András Schiff / Robert Schumann | Geistervariationen | 2122/23



“Pianist András Schiff has made a specialty of the music of Schumann for years, and his readings continue to get richer and more incisive. What's remarkable about Schiff's playing is his mastery of touch and texture, the way he carves out sculptures in sound that are at once delicate and sharply defined. Just as in his performances of Bach on the modern piano, Schiff gives Schumann's music a crystalline textural clarity that still allows for a range of highly expressive moods and tonal colours.” - Joshua Kosman, San Francisco Chronicle

András Schiff, one of the great pianists of our era, traces the development of Schumann’s piano music, from the youthful “Papillons”, to the C Major Fantasy op. 17 – in which the composer sought new routes for the sonata after Beethoven – , and onwards to the final (and seldom-performed) “Geistervariationen”, the “Ghost variations”. By this time, Schumann’s genius was in thrall to escalating illness, and he believed the variations to the original theme were dictated to him by angels.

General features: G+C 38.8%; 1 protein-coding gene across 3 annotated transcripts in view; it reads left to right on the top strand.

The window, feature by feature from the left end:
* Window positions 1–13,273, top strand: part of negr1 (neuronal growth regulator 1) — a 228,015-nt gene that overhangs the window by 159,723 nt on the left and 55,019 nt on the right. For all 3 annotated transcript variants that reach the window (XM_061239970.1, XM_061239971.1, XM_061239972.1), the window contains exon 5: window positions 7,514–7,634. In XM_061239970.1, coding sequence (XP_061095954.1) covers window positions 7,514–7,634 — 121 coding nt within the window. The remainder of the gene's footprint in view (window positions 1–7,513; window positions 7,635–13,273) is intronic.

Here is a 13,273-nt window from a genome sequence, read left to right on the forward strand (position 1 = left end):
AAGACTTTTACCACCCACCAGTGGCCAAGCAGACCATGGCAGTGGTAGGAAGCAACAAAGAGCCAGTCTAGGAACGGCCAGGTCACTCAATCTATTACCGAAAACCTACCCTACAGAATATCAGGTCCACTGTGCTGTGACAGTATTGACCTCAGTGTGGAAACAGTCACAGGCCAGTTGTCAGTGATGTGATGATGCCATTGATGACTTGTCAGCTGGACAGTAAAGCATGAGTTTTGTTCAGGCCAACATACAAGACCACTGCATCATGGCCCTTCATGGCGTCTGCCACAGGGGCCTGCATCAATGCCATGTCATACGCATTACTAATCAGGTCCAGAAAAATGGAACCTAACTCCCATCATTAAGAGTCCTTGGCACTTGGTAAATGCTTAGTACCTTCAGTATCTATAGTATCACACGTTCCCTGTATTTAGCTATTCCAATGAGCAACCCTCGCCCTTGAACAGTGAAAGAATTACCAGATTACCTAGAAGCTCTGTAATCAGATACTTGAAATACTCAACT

Work on the “Thema mit Variationen” was disrupted by a suicide attempt on February 27, 1854; the following day, however, Schumann finished it, his last completed piano work.

Amongst the other highlights in the programme here are the thirteen “Kinderszenen”, the pieces which helped establish Schumann’s reputation as a composer of unique insights. In the liner notes Wolf-Dieter Seiffert writes that with this “first significant work in the history of music to put the child at centre stage, the composer set off a genuine spring tide of romanticised children’s music. The pieces only seem to be easy to play: they demand strongly differentiated nuances of attack.” The spirit of high romanticism is extended in the “Waldszenen” (“Forest scenes”) op. 82, which “draws us into the highly intense emotions of the traveller in the woods, for in addition to their sounds of idyll and longing, the secret darkness of the forest and of the soul makes its effect in every piece.”